More Healthcare Organizations Jump Into the Cloud
By Nick Mehta
Technology touches all aspects of our lives, including healthcare. A significant part of healthcare reform and last year’s stimulus package included funding and incentives for hospitals and doctors’ offices to digitize. The electronic system adoption rate continues to pick up steam, giving late bloomers no choice but to get on board or be left behind.
Not only have medical records become electronic, but more doctors and hospitals are communicating with patients via e-mail, which helps build personal, one-on-one relationships and speeds up response times. Even social media has a role in the healthcare industry, with doctors blogging, writing newsletters, and posting articles on various healthcare topics.
New technologies are not the only thing to affect healthcare recently. Reform debates have also been pushing for significant changes in the industry, and consolidation among organizations seems to be the biggest trend. Although the reasons for consolidation vary, economics always plays a key role. Finding ways to scale and streamline operations while remaining profitable are important factors for success in a very competitive environment. Organizations need to remain as agile as possible and evolve with the changing times.
With technology playing a bigger role in healthcare records, collaboration, and patient care than ever before, it is important to have a solid IT infrastructure in place so organizations can quickly and easily scale their operations with the growing rate of healthcare consolidation. The cloud offers an extremely viable opportunity to do so.
Moving electronic communications, archiving, and other systems to the cloud eliminates the need for IT to purchase and set up expensive on-premise hardware and software, reduces budgets and man-hours spent on managing and maintaining complex systems, and removes the need to implement additional backup solutions and purchase more storage. Furthermore, the pay-as-you-go pricing model most cloud vendors employ is much more cost-effective and helps organizations scale quickly and easily. In addition, cloud-based services allow IT resources to focus on strategic initiatives instead of running operating systems. Finally, organizations can ensure they always have the latest and greatest technologies without having to budget for additional expenditures.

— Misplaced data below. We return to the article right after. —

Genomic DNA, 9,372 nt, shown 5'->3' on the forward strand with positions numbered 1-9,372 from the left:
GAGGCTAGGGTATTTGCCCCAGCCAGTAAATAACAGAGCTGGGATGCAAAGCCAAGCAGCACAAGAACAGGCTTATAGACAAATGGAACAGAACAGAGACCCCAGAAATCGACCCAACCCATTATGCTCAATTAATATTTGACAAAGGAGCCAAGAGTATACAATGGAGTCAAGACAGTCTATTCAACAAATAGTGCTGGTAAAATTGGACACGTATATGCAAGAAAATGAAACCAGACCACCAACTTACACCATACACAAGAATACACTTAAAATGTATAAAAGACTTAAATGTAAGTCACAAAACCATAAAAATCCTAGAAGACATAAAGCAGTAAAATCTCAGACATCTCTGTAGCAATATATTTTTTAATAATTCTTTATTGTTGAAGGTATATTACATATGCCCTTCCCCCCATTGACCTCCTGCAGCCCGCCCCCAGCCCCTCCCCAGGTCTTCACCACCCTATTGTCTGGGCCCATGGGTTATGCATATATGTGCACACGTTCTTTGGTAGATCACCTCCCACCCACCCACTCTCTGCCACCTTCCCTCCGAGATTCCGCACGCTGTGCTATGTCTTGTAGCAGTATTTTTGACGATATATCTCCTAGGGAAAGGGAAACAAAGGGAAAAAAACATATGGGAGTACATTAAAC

While the latest technologies offer a multitude of new functionalities for healthcare organizations, they also bring more responsibilities. Much like the financial services industry, healthcare organizations need to put usage policies in place and be able to demonstrate the ability to search and monitor these communications for security, compliance, and legal reasons. HIPAA has specific regulations regarding EMRs. Any form of documentation that includes protected health information, including various forms of payment, is protected under this regulation. In addition to strict compliance requirements, HIPAA also addresses quality, security, and privacy standards for EMRs.
Although there are added responsibilities surrounding the adoption of electronic records and communications, the benefits are worth it. New technologies in the healthcare industry are helping improve care and have opened the doors of collaboration among doctors, patients, and other healthcare providers. Electronic communications are being integrated into patient records, and turnaround times involving pertinent patient information have been cut in half.
At Truman Medical Center in Kansas City, Mo., the continuing installation of an electronic system has even reduced emergency department wait times. The hospital’s chief medical information technology officer, Jeffrey Hackman, MD, said the facility has also given pharmacists more time to study medication orders because they don’t need to double-check dosages against as many paper records. In addition, the electronic system helps remind physicians to look for signs of domestic violence, medication allergies, or other situations that can be overlooked in a hectic environment.
As the healthcare industry continues to evolve in 2012, more organizations will embrace the use of EMRs and other social media communications. The risks are minimal, especially if organizations are proactive, and the benefits are wide, allowing healthcare organizations to operate more efficiently and improve patient care while evolving with new innovations and the industry as a whole. The cloud is the perfect place to meet current and future needs without negatively impacting tight budgets.
— Nick Mehta is CEO of LiveOffice.